MANITOBA’S SCOTTIES TEAMS TEST NEW STONES

The 12 competing teams in the Manitoba Scotties Tournament of Hearts presented by Bayer were the first Manitoba curlers to throw a brand new set of CurlManitoba curling stones when they practiced today in Carberry. (CLICK HERE for a copy of the Scotties Draw)

A few twigged to the fact that they were different stones, a few figured out they were brand new stones, a few, playing for the first time on Manitoba Scotties ice had no reason to even think about it. For the record, the new rocks should not have been a surprise. The curlers were told they would be playing with new stones in pre-event information but it is fair to guess that sometimes the pre-event information does not always get read completely.

Veteran coach and volunteer Lorne Hamblin was one who wondered about them. The coach of Terry Ursel’s Neepawa team was matter of fact in his assessment of the new stones as an overall first impression. “A fair bit of swing, nice ice, the rocks reacted consistently,” he said. That’s all you can ask!

CurlManitoba Executive Director Craig Baker advised that new stones became a priority after there were issues with the old rocks at the Scotties in Rivers two years ago.

CurlManitoba knew at that time that had to replace the legendary “MCA rocks”. The Viterra championship that year was played with Curling Canada stones borrowed for the occasion.

New Red Trefor granite with insert running surfaces were ordered from Canadian Curling Stone almost immediately, after an appropriate tender process, and would have been available last year for CurlManitoba’s arena events if the season had not been covid-cancelled.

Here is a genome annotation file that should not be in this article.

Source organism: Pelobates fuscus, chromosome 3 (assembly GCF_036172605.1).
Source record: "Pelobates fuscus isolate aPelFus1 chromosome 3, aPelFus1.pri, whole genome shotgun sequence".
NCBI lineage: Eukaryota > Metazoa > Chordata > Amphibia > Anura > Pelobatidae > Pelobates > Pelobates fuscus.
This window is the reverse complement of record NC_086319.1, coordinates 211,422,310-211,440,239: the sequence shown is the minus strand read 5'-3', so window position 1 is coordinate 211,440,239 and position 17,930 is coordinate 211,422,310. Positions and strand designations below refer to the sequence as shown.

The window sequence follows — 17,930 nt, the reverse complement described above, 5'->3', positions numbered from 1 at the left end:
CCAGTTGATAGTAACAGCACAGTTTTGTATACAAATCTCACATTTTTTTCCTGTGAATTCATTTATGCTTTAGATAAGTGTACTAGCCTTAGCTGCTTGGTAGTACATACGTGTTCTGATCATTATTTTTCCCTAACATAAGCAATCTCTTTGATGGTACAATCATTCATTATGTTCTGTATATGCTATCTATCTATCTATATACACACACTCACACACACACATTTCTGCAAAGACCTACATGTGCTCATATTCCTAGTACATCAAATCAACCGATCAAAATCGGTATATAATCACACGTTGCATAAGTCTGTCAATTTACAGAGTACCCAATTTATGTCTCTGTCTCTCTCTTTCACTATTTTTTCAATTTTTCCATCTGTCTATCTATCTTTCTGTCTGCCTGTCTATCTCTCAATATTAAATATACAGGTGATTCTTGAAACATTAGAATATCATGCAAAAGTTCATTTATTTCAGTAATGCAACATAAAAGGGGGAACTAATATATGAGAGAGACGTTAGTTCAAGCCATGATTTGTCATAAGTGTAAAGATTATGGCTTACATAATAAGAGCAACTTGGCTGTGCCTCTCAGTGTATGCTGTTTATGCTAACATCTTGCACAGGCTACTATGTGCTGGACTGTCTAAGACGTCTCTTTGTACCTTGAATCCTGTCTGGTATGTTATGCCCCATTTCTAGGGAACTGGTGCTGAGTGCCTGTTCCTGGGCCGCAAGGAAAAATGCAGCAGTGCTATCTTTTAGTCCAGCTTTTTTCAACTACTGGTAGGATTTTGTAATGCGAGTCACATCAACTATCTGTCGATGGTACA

Brand new stones will be in play at the CurlManitoba arena championships this season. The women use them first, starting Wednesday morning in Carberry. Some of the men in Selkirk might just be able to gain a little advantage if their spouse/partner happens to be playing in Carberry.

“The new stones are as perfectly matched as it is possible to make them – and each weighs 44 pounds,” says CurlManitoba’s Chief Ice Technician Greg Ewasko. He is very happy with how they have performed through the first day’s practice sessions. However, like every Ice Technician, Ewasko is always expecting something could go wrong so he is cautious in predicting anything about the new stones until he has seen them through an entire event.

In a nod to the need for caution and the value of good insurance, the ‘old’ CurlManitoba stones are also in Carberry “just in case”.

The former stones reached legendary status in Manitoba from decades of very limited service, mainly in the men’s championship which at one time was the MCA’s only arena event. As their legend grew however, they travelled the country, used in many different Briers, Scotties and other events.

They were re-conditioned several times and, as they retire from service, they have reached the stage where they are very near and perhaps very slightly under the standard minimum weight of 36 pounds.

What happens with those old stones? Baker says it is still under discussion and a plan will be announced, perhaps by the end of this curling season.

One thing he knows, curlers are sentimentalists! Maybe there is a market in the memories arena – perhaps the guy who remembers throwing a specific rock to win the Manitoba championship would like to buy it and give it a good home.

One thing I’ll tell him – I have no interest in the rock that I left short of the rings in the Tankard final in 1981 but maybe Mark Olson would be interested in the one that the Burtnyk team buried behind it.

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